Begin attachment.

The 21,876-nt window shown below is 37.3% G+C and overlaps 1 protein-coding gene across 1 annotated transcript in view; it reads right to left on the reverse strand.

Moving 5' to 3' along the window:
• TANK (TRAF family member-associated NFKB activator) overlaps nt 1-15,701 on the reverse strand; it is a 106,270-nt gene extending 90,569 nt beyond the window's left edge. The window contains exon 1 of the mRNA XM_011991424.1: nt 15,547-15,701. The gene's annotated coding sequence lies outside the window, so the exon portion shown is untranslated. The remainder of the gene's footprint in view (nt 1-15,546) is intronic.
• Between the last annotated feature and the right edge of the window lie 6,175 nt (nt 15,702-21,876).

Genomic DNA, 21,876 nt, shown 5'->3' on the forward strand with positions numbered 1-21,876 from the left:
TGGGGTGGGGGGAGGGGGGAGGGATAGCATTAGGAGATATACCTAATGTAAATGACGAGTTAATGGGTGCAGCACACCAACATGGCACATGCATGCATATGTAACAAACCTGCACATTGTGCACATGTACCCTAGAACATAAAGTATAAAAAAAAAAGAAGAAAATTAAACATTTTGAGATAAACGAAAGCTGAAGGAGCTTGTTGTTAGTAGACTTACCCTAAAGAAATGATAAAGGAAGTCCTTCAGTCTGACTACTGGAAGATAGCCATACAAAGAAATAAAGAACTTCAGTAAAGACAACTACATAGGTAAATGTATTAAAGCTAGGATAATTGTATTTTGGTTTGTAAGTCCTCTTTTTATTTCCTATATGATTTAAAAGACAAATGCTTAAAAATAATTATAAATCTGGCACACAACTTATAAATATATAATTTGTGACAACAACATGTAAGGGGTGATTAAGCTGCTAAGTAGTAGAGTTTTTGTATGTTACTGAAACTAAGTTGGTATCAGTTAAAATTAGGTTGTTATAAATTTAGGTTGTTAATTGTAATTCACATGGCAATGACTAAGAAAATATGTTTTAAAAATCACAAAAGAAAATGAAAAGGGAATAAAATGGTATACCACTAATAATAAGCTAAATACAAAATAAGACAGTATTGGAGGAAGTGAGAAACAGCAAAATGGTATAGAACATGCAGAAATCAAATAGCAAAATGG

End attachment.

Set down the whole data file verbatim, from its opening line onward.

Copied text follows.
The 21,876-nt window shown below is 37.3% G+C and overlaps 1 protein-coding gene across 1 annotated transcript in view; it reads right to left on the reverse strand.

Moving 5' to 3' along the window:
• TANK (TRAF family member-associated NFKB activator) overlaps nt 1-15,701 on the reverse strand; it is a 106,270-nt gene extending 90,569 nt beyond the window's left edge. The window contains exon 1 of the mRNA XM_011991424.1: nt 15,547-15,701. The gene's annotated coding sequence lies outside the window, so the exon portion shown is untranslated. The remainder of the gene's footprint in view (nt 1-15,546) is intronic.
• Between the last annotated feature and the right edge of the window lie 6,175 nt (nt 15,702-21,876).

Genomic DNA, 21,876 nt, shown 5'->3' on the forward strand with positions numbered 1-21,876 from the left:
TGGGGTGGGGGGAGGGGGGAGGGATAGCATTAGGAGATATACCTAATGTAAATGACGAGTTAATGGGTGCAGCACACCAACATGGCACATGCATGCATATGTAACAAACCTGCACATTGTGCACATGTACCCTAGAACATAAAGTATAAAAAAAAAAGAAGAAAATTAAACATTTTGAGATAAACGAAAGCTGAAGGAGCTTGTTGTTAGTAGACTTACCCTAAAGAAATGATAAAGGAAGTCCTTCAGTCTGACTACTGGAAGATAGCCATACAAAGAAATAAAGAACTTCAGTAAAGACAACTACATAGGTAAATGTATTAAAGCTAGGATAATTGTATTTTGGTTTGTAAGTCCTCTTTTTATTTCCTATATGATTTAAAAGACAAATGCTTAAAAATAATTATAAATCTGGCACACAACTTATAAATATATAATTTGTGACAACAACATGTAAGGGGTGATTAAGCTGCTAAGTAGTAGAGTTTTTGTATGTTACTGAAACTAAGTTGGTATCAGTTAAAATTAGGTTGTTATAAATTTAGGTTGTTAATTGTAATTCACATGGCAATGACTAAGAAAATATGTTTTAAAAATCACAAAAGAAAATGAAAAGGGAATAAAATGGTATACCACTAATAATAAGCTAAATACAAAATAAGACAGTATTGGAGGAAGTGAGAAACAGCAAAATGGTATAGAACATGCAGAAATCAAATAGCAAAATGG